A key House GOP negotiator warned Friday that efforts to lock down a debt limit deal could quickly come together or fall apart entirely — a warning sign as lawmakers and the White House is racing against the clock to try to get a deal to prevent a first. default.
“There is progress ahead,” Rep. Patrick McHenry, a chief GOP negotiator, told CNN after he left the House speaker’s office. “But every time there is progress, the issues that remain become more difficult and more challenging. So that’s step by step, little step by little step, and at some point, this thing will either … come together or go the other way.
But in a major development Friday afternoon that will give lawmakers more time to reach and pass a deal, Treasury Secretary Janet Yellen said Congress must address the debt ceiling by June 5 or the US Treasury does not have enough funds to pay all the countries. obligations in full and on time. Previously, Yellen estimated that the earliest possible default day could occur on June 1.
President Joe Biden said Friday night that he hopes to know by the end of the day whether a deal is possible. “There are negotiations going on. I’m hopeful we’ll know by tonight if we’re going to be able to have a deal,” he told reporters before he left Washington for the weekend.
“I hope we will have clearer evidence tonight, before 12, that we have an agreement. But it’s very close and I’m optimistic,” Biden added.
McHenry told reporters Friday night that he agreed with Biden’s assessment that they were close to a deal, saying that while there was no “white smoke,” he saw the president’s tone as “an optimistic one.” that sign.”
With no bill to vote on, House lawmakers also left town for the Memorial Day weekend and will be given 24 hours notice to return if and when a deal is reached.
There are signs that negotiations on raising the country’s debt limit have gained some momentum, but major differences between the two sides still remain and time is running out as the risk of default grows.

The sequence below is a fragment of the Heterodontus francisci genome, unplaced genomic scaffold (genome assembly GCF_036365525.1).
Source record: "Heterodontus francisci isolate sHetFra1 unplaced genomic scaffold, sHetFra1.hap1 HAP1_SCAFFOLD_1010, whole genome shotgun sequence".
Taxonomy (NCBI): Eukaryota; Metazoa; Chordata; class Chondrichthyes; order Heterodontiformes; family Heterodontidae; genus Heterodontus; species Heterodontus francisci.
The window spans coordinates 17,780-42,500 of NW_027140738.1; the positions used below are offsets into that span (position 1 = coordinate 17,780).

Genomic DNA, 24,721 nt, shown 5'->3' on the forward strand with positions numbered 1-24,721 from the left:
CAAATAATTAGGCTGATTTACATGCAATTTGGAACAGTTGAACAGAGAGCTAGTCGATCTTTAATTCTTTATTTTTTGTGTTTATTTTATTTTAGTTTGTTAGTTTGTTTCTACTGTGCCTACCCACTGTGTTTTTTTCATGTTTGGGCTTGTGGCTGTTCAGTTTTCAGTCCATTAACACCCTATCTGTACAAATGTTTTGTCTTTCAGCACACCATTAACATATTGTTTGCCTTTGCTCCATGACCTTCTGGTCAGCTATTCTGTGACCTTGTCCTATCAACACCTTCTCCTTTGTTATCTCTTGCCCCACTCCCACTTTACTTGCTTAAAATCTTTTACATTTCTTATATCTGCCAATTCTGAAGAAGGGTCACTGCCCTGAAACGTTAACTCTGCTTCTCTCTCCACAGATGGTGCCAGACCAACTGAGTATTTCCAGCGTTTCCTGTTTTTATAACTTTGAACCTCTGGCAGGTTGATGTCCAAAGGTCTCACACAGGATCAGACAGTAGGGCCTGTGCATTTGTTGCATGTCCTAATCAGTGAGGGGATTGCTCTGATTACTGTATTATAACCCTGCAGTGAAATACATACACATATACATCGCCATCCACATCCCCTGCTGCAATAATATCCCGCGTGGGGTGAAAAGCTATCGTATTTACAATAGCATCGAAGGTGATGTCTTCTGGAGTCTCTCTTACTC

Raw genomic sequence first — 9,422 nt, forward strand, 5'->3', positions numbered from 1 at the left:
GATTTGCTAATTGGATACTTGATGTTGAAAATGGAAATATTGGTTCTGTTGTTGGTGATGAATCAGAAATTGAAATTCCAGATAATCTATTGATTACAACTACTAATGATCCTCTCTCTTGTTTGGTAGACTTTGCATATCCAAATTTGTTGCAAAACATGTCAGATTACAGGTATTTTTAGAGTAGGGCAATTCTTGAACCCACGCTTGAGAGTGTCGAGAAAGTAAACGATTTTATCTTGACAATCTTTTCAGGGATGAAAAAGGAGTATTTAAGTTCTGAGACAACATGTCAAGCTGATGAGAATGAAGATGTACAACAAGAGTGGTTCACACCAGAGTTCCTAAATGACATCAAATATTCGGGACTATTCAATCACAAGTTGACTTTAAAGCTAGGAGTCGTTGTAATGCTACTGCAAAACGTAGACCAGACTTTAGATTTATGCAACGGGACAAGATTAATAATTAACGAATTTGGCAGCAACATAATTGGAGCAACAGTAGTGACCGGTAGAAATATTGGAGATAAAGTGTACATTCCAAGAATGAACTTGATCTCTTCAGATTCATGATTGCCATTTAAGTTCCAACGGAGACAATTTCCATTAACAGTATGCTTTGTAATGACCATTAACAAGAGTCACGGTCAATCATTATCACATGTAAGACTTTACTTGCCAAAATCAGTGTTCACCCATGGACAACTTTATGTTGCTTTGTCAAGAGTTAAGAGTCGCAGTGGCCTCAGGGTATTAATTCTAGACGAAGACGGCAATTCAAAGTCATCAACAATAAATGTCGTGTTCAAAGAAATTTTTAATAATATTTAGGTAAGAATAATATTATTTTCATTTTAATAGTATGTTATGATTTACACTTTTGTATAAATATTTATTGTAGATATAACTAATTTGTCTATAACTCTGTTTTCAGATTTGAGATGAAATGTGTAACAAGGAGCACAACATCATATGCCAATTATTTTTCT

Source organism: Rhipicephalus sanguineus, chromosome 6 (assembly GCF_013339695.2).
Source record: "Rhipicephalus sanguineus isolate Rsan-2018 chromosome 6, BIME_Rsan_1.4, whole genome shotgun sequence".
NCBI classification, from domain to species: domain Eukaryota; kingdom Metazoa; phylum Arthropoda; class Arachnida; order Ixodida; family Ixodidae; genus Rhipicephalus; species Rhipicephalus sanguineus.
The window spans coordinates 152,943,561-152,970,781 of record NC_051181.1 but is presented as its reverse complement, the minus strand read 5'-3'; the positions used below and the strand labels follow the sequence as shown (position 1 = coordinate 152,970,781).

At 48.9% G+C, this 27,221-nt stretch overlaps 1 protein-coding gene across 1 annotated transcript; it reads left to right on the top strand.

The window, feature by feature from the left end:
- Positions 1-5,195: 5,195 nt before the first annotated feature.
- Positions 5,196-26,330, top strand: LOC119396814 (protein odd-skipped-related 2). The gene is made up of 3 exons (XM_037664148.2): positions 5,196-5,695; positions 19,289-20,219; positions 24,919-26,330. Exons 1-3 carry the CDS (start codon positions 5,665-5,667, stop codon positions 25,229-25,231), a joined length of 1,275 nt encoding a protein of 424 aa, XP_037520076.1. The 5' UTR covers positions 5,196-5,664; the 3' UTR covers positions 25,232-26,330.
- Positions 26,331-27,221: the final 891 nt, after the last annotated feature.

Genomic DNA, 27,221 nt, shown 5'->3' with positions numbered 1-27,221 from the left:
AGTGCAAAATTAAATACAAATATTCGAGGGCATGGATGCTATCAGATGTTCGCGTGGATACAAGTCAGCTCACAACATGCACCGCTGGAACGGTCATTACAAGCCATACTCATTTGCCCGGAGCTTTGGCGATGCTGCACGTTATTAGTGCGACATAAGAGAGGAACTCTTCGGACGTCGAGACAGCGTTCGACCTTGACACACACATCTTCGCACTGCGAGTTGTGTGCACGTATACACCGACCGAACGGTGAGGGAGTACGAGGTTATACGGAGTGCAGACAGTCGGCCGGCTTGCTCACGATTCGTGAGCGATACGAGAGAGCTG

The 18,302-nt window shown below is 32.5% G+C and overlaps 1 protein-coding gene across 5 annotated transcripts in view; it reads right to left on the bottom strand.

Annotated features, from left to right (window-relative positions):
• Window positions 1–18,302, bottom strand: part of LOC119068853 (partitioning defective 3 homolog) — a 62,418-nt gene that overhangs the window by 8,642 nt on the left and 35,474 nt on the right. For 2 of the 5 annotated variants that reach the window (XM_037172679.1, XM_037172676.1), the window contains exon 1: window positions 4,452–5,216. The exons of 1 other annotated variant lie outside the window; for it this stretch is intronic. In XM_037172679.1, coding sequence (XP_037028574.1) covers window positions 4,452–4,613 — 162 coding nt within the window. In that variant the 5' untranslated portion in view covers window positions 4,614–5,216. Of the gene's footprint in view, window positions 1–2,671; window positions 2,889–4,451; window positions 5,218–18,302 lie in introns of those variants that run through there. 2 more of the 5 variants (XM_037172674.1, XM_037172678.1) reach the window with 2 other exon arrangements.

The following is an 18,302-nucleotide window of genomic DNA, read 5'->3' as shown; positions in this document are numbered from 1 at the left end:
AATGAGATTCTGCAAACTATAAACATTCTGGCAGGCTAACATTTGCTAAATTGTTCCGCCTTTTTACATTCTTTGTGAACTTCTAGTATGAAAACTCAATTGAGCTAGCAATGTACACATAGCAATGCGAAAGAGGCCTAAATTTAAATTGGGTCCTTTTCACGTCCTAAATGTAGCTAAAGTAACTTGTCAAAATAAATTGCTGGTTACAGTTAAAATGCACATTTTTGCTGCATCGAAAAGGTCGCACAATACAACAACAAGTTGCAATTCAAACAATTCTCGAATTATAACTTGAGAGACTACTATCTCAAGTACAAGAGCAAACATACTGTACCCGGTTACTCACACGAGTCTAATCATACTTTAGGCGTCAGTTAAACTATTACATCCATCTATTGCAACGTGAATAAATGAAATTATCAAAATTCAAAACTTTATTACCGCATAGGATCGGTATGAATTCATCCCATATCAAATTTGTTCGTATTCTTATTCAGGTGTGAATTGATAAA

One of the most critical issues in the talks is spending cuts, which Republicans are demanding in exchange for voting to raise the debt limit. But there were also a series of outstanding issues beyond the level of spending on Thursday night, with the two sides far apart on work requirements for social safety net programs.
“Hell no,” Rep. Garret Graves, another key GOP negotiator, told CNN when asked if Republicans would be willing to drop work requirements on social safety net programs to get a deal on the debt ceiling.
“No, not a chance,” he said and suggested the issue centered on work rules for food stamps and temporary assistance programs for needy families, not Medicaid.
“Everything is complicated,” McHenry said. “Everybody wants the details but the bigger issue here is an agreement that changes the financial trajectory of our country. And that’s what we’re working on. And that makes it difficult. It has consequences.”
Asked if a deal could be reached Friday, House Speaker Kevin McCarthy stressed they are working as hard as they can.
“We know it’s a crunch time,” McCarthy said. “So we will work as hard, we worked all night last night. I thought we improved yesterday. I want to improve again today and I want to solve this problem.”
Under a potential deal being eyed by negotiators, the debt ceiling would be raised for two years while also capping federal spending — except for defense and veterans spending — for the same period, the two said. sources familiar with the negotiations. A separate source familiar with the negotiations said the two sides were still working out details on the length of the deal on the spending caps, which Democrats insist should last only until the increase in debt ceiling.
If and when an agreement is secured, the legislative text still needs to be written and congressional leaders need to lock down votes and ensure a bill passes both chambers. None of that is easy or immediate and any number of pitfalls can arise along the way.
The stakes continue to grow higher as the US moves closer to a potential default with each passing day.
Adding to the uncertainty is the fact that debt deadline forecasts are not clear cut. Rather than a set-in-stone deadline, they are more of a best estimate, making it more difficult to know how much time Congress needs to act to avoid potential disaster. finances – and raises the possibility that policymakers will inadvertently cause a default by not acting quickly.
The Treasury Department highlighted this uncertainty in urging Congress to act. “It is impossible to predict with certainty the exact date when the Treasury will be unable to pay all government bills,” Yellen wrote in her letter to McCarthy on Monday.
“We have learned from past debt limit defaults that waiting until the last minute to suspend or increase a debt limit can cause serious harm to business and consumer confidence, raising short-term borrowing costs. for taxpayers, and a negative impact on the credit rating of the United States,” warned Yellen.
This story has been updated with additional developments.